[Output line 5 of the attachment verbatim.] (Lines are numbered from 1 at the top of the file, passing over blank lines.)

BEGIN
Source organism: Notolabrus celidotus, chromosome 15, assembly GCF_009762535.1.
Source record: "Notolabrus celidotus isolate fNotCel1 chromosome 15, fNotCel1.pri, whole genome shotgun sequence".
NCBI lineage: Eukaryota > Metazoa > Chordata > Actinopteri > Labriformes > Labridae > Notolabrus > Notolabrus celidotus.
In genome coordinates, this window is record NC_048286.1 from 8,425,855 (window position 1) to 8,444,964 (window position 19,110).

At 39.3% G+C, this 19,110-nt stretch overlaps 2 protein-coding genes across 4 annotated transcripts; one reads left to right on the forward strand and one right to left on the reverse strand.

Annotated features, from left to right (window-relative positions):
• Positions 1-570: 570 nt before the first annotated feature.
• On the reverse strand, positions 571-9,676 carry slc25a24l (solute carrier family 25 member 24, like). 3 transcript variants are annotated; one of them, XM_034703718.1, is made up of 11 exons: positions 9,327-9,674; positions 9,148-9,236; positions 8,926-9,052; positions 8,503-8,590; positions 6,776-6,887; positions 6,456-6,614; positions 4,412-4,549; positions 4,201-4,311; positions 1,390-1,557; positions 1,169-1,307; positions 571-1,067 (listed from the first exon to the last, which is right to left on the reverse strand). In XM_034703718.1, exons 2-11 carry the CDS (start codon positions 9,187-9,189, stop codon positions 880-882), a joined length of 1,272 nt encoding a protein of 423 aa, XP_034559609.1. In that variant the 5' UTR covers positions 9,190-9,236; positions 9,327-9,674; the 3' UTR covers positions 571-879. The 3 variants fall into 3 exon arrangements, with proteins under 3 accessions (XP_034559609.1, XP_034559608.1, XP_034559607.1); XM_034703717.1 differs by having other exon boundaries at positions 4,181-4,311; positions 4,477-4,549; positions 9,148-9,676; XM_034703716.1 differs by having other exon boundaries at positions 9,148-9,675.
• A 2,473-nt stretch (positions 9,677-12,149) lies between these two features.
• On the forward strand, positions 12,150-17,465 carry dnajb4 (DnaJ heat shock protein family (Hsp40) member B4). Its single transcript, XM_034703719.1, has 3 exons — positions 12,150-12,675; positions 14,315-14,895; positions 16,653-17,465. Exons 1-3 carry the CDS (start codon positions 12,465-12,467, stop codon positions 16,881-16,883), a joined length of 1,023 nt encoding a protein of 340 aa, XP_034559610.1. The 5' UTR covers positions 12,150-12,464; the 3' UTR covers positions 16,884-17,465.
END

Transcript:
At 39.3% G+C, this 19,110-nt stretch overlaps 2 protein-coding genes across 4 annotated transcripts; one reads left to right on the forward strand and one right to left on the reverse strand.